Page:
If I wasn’t being taught brute force, I was taught how to keep someone at a distance, use my limbs to make space and hit them without them being to reach me, but this technique unfortunately didn’t work either, as I don’t have long limbs and am definitely not tall.
So, if these two techniques that people are constantly teaching me aren’t working, what then? Am I just not built to be a fighter? Am I doomed to be helpless just because of the way I was born? All these worries swirled in my head each time I had to spar with someone built to be a fighter, someone that had worse technique than me but was still able to land hits just because they had a different body type. These thoughts greatly discouraged me. Every time I went to spar I would dread it because no matter how hard I tried to perfect my technique and follow exactly what my coaches were telling me, it didn’t work. It got pretty bad, to the point where I felt powerless, like no matter how hard I tried I could never be good enough.
That was, until I finally got a female coach. Though she was tall and a different body type than mine, she still understood that we could not fight like guys could, and that was okay! She taught me how to fight in a way that could work for me, that would allow me to keep myself safe. She taught me different techniques, how to move around my opponent, dodge their attacks, look for openings in their guard. I had finally learned that it was possible for me to physically defend myself in an effective way. Although everything she taught wouldn’t work for me, she still opened my eyes and showed me that there are other ways to fight, other ways that I could succeed.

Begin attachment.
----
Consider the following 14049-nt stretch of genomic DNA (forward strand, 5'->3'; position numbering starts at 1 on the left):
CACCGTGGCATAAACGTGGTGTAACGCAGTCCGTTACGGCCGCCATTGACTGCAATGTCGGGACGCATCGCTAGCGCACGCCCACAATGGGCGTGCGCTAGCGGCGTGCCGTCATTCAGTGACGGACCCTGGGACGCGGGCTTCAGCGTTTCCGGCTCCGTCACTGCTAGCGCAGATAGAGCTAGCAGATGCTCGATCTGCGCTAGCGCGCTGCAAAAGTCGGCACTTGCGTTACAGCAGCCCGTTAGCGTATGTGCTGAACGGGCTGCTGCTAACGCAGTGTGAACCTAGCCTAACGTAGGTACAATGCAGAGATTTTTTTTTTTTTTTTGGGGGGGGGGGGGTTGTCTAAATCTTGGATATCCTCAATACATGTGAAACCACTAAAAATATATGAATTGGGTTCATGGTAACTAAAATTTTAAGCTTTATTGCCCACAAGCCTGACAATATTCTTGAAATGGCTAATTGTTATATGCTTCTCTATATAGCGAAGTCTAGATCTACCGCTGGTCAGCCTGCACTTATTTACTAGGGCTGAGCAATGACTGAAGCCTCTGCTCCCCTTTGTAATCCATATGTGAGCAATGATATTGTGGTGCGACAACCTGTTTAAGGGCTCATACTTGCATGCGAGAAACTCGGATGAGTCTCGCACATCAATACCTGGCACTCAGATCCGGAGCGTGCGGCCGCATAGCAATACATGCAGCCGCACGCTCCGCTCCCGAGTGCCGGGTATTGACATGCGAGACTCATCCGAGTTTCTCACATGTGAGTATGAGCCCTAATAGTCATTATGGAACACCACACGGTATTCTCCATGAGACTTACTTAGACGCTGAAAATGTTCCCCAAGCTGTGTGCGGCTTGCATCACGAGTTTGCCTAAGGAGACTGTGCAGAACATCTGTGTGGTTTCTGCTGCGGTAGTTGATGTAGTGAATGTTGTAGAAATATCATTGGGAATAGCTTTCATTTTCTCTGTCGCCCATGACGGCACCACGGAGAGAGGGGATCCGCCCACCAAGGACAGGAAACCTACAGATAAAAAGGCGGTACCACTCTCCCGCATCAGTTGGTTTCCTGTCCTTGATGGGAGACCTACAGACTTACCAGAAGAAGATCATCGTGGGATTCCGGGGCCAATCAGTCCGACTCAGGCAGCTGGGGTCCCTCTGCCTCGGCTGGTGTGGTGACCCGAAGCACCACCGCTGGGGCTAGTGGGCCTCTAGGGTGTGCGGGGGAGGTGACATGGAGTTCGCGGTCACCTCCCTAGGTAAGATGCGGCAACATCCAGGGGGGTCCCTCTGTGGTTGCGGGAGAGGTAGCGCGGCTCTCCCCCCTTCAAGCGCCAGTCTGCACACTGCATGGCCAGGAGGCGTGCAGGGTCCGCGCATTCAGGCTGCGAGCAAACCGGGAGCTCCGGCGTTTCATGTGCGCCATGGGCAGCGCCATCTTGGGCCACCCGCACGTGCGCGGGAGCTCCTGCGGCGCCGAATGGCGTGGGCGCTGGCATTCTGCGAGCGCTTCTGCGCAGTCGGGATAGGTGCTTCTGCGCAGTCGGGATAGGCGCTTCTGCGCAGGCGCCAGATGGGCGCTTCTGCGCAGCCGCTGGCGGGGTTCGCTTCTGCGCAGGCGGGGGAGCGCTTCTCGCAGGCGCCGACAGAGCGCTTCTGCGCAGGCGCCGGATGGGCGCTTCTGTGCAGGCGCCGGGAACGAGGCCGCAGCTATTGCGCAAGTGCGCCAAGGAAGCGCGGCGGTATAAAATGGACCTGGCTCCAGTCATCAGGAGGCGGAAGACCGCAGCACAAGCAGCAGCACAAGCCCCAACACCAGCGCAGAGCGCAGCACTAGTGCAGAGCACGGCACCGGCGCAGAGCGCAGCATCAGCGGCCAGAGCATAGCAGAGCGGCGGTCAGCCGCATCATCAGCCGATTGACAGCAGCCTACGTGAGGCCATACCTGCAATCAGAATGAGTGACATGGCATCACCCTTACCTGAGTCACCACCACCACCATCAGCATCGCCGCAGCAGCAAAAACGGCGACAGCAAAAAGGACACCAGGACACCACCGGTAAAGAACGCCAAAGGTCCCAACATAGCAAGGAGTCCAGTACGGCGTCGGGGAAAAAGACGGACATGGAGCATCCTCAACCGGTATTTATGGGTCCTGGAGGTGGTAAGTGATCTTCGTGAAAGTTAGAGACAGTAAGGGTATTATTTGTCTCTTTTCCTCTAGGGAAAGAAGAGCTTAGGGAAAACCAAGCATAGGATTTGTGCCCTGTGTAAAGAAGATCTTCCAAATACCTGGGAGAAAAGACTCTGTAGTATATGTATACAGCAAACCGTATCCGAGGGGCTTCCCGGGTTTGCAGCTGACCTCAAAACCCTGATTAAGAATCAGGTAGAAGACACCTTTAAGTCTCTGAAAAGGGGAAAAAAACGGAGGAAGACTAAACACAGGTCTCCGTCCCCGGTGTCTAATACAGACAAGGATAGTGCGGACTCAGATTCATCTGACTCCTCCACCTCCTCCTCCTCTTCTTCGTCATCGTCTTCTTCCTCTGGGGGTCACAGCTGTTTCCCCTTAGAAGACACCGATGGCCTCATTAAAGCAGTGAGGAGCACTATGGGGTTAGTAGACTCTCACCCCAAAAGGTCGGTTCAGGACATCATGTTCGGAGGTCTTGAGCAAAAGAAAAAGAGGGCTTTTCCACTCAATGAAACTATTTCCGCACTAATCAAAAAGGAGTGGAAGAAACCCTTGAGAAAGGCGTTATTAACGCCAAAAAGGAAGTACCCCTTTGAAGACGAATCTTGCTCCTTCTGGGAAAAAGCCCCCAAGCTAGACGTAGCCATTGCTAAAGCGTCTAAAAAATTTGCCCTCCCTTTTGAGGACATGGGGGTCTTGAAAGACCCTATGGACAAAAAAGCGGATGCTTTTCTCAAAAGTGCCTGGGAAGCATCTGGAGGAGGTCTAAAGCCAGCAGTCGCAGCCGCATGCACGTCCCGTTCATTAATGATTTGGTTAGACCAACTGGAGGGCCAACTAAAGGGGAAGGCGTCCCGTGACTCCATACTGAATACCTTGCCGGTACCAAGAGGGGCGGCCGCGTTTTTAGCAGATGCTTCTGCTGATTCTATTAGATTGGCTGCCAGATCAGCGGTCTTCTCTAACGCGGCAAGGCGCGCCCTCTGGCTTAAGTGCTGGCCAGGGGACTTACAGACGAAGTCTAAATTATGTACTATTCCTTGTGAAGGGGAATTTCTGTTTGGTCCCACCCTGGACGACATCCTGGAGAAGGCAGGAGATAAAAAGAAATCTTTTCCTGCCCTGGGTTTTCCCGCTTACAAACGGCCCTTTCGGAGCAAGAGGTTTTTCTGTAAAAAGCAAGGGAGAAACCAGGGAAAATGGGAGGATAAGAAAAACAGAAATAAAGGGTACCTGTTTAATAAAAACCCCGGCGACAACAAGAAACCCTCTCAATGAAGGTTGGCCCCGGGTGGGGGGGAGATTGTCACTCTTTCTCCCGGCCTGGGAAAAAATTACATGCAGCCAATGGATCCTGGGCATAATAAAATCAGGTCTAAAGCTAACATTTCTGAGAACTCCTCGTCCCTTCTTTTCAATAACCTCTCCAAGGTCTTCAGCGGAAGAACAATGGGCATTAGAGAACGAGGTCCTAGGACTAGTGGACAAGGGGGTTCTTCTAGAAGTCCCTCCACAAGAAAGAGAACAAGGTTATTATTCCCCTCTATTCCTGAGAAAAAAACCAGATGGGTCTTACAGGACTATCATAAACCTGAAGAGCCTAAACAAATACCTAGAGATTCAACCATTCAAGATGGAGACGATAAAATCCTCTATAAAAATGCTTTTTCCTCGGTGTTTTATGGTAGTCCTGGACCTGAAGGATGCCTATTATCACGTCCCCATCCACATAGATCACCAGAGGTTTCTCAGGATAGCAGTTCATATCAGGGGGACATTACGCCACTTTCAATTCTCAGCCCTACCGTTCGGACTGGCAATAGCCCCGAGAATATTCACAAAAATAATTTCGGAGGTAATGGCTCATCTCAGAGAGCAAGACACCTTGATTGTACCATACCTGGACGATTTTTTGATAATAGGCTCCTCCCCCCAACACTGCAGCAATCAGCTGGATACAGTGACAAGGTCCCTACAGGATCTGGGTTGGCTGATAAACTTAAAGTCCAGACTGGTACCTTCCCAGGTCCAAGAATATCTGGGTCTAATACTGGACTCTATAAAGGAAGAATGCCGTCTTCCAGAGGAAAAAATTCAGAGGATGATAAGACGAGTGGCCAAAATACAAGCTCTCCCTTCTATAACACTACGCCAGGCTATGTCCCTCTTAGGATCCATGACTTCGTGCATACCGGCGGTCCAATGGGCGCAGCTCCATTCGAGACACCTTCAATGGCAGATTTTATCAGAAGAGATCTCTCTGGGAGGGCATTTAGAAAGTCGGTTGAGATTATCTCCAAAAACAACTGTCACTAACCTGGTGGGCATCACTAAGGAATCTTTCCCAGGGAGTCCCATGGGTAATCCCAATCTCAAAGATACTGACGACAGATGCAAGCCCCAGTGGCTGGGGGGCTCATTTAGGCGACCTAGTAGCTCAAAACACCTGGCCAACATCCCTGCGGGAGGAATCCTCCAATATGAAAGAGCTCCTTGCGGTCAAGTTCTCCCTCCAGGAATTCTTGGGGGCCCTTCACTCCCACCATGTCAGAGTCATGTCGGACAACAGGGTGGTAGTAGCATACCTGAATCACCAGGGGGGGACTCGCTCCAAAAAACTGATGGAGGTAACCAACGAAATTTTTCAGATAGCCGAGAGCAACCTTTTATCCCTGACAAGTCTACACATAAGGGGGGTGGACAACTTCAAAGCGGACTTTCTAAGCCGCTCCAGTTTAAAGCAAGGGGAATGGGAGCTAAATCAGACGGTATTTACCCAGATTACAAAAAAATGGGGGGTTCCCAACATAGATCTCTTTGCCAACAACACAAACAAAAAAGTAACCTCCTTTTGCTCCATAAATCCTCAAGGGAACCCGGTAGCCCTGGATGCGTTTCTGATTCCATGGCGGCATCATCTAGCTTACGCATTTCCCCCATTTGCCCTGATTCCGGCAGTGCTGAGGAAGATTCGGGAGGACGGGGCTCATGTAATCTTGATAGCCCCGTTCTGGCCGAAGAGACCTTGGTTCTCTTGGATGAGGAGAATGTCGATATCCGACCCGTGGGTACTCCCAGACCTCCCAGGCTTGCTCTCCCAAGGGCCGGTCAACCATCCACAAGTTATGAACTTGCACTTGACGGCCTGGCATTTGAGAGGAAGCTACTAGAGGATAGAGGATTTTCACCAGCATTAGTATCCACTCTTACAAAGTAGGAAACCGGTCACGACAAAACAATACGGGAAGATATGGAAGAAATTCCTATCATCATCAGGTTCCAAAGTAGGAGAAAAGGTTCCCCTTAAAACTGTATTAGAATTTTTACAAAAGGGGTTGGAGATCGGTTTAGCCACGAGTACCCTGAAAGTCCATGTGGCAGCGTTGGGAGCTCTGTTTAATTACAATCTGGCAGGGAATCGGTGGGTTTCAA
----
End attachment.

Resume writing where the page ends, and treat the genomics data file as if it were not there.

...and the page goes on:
She inspired me to find techniques that would work for me. To get to know myself, my strengths and weaknesses, and to not fight like a man would. I learned new techniques; started working on my speed, my movements, pivoting and feints. I learned that I wasn’t a bad fighter, I just needed to be taught differently.